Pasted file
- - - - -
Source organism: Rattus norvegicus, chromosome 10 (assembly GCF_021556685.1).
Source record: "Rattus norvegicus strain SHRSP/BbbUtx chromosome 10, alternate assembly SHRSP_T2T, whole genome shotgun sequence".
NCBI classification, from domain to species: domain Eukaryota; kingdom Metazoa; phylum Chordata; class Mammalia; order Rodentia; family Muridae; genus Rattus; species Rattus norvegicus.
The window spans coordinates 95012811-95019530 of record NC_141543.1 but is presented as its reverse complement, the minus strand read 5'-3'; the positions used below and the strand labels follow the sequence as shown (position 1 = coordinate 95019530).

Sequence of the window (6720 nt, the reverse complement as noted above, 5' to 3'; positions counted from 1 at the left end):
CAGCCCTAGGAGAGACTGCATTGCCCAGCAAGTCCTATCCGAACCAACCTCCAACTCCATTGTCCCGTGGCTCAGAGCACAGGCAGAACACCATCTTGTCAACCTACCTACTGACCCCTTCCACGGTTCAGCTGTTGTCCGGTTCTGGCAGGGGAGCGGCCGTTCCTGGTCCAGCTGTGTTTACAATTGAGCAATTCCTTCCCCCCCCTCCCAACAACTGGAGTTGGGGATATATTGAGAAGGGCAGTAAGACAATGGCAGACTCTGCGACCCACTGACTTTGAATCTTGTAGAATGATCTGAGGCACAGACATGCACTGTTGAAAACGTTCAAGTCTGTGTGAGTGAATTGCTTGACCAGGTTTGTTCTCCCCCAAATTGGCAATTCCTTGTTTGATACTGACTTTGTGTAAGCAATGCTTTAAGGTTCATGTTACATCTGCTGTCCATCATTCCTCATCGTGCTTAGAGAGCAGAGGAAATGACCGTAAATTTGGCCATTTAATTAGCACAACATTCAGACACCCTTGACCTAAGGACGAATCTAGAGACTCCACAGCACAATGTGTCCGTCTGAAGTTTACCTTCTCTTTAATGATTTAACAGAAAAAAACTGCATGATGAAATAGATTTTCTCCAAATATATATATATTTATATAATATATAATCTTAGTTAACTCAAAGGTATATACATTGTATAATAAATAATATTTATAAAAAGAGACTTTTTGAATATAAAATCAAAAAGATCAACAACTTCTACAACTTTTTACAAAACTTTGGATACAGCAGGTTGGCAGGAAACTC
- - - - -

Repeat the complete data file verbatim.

Source organism: Rattus norvegicus, chromosome 10 (assembly GCF_021556685.1).
Source record: "Rattus norvegicus strain SHRSP/BbbUtx chromosome 10, alternate assembly SHRSP_T2T, whole genome shotgun sequence".
NCBI classification, from domain to species: domain Eukaryota; kingdom Metazoa; phylum Chordata; class Mammalia; order Rodentia; family Muridae; genus Rattus; species Rattus norvegicus.
The window spans coordinates 95012811-95019530 of record NC_141543.1 but is presented as its reverse complement, the minus strand read 5'-3'; the positions used below and the strand labels follow the sequence as shown (position 1 = coordinate 95019530).

Sequence of the window (6720 nt, the reverse complement as noted above, 5' to 3'; positions counted from 1 at the left end):
CAGCCCTAGGAGAGACTGCATTGCCCAGCAAGTCCTATCCGAACCAACCTCCAACTCCATTGTCCCGTGGCTCAGAGCACAGGCAGAACACCATCTTGTCAACCTACCTACTGACCCCTTCCACGGTTCAGCTGTTGTCCGGTTCTGGCAGGGGAGCGGCCGTTCCTGGTCCAGCTGTGTTTACAATTGAGCAATTCCTTCCCCCCCCTCCCAACAACTGGAGTTGGGGATATATTGAGAAGGGCAGTAAGACAATGGCAGACTCTGCGACCCACTGACTTTGAATCTTGTAGAATGATCTGAGGCACAGACATGCACTGTTGAAAACGTTCAAGTCTGTGTGAGTGAATTGCTTGACCAGGTTTGTTCTCCCCCAAATTGGCAATTCCTTGTTTGATACTGACTTTGTGTAAGCAATGCTTTAAGGTTCATGTTACATCTGCTGTCCATCATTCCTCATCGTGCTTAGAGAGCAGAGGAAATGACCGTAAATTTGGCCATTTAATTAGCACAACATTCAGACACCCTTGACCTAAGGACGAATCTAGAGACTCCACAGCACAATGTGTCCGTCTGAAGTTTACCTTCTCTTTAATGATTTAACAGAAAAAAACTGCATGATGAAATAGATTTTCTCCAAATATATATATATTTATATAATATATAATCTTAGTTAACTCAAAGGTATATACATTGTATAATAAATAATATTTATAAAAAGAGACTTTTTGAATATAAAATCAAAAAGATCAACAACTTCTACAACTTTTTACAAAACTTTGGATACAGCAGGTTGGCAGGAAACTC